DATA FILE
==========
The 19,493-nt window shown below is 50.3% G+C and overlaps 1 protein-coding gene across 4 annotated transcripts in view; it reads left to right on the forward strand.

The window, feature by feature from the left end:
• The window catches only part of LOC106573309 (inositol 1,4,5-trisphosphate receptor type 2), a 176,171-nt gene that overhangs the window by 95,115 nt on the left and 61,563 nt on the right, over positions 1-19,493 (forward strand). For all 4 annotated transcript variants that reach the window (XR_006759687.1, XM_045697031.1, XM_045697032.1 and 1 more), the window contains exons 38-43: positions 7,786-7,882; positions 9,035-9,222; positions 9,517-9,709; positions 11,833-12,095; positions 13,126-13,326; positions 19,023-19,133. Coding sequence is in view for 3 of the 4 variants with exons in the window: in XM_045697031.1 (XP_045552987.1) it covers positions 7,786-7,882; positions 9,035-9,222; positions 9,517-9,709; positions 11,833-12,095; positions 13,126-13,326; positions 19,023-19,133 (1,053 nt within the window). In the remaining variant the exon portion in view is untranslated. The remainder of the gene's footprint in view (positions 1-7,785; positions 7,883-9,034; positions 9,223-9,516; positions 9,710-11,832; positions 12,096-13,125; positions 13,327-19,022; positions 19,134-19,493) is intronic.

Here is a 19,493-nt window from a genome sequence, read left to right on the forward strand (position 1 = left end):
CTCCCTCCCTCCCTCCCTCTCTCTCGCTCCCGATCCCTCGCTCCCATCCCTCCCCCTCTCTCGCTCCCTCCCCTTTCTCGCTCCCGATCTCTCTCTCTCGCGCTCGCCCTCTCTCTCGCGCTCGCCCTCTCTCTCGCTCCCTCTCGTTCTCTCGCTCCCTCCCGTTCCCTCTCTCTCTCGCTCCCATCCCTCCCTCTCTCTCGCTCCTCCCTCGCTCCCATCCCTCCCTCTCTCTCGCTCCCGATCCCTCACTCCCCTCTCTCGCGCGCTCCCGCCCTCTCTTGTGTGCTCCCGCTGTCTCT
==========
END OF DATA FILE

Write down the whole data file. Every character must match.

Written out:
The 19,493-nt window shown below is 50.3% G+C and overlaps 1 protein-coding gene across 4 annotated transcripts in view; it reads left to right on the forward strand.

The window, feature by feature from the left end:
• The window catches only part of LOC106573309 (inositol 1,4,5-trisphosphate receptor type 2), a 176,171-nt gene that overhangs the window by 95,115 nt on the left and 61,563 nt on the right, over positions 1-19,493 (forward strand). For all 4 annotated transcript variants that reach the window (XR_006759687.1, XM_045697031.1, XM_045697032.1 and 1 more), the window contains exons 38-43: positions 7,786-7,882; positions 9,035-9,222; positions 9,517-9,709; positions 11,833-12,095; positions 13,126-13,326; positions 19,023-19,133. Coding sequence is in view for 3 of the 4 variants with exons in the window: in XM_045697031.1 (XP_045552987.1) it covers positions 7,786-7,882; positions 9,035-9,222; positions 9,517-9,709; positions 11,833-12,095; positions 13,126-13,326; positions 19,023-19,133 (1,053 nt within the window). In the remaining variant the exon portion in view is untranslated. The remainder of the gene's footprint in view (positions 1-7,785; positions 7,883-9,034; positions 9,223-9,516; positions 9,710-11,832; positions 12,096-13,125; positions 13,327-19,022; positions 19,134-19,493) is intronic.

Here is a 19,493-nt window from a genome sequence, read left to right on the forward strand (position 1 = left end):
CTCCCTCCCTCCCTCCCTCTCTCTCGCTCCCGATCCCTCGCTCCCATCCCTCCCCCTCTCTCGCTCCCTCCCCTTTCTCGCTCCCGATCTCTCTCTCTCGCGCTCGCCCTCTCTCTCGCGCTCGCCCTCTCTCTCGCTCCCTCTCGTTCTCTCGCTCCCTCCCGTTCCCTCTCTCTCTCGCTCCCATCCCTCCCTCTCTCTCGCTCCTCCCTCGCTCCCATCCCTCCCTCTCTCTCGCTCCCGATCCCTCACTCCCCTCTCTCGCGCGCTCCCGCCCTCTCTTGTGTGCTCCCGCTGTCTCT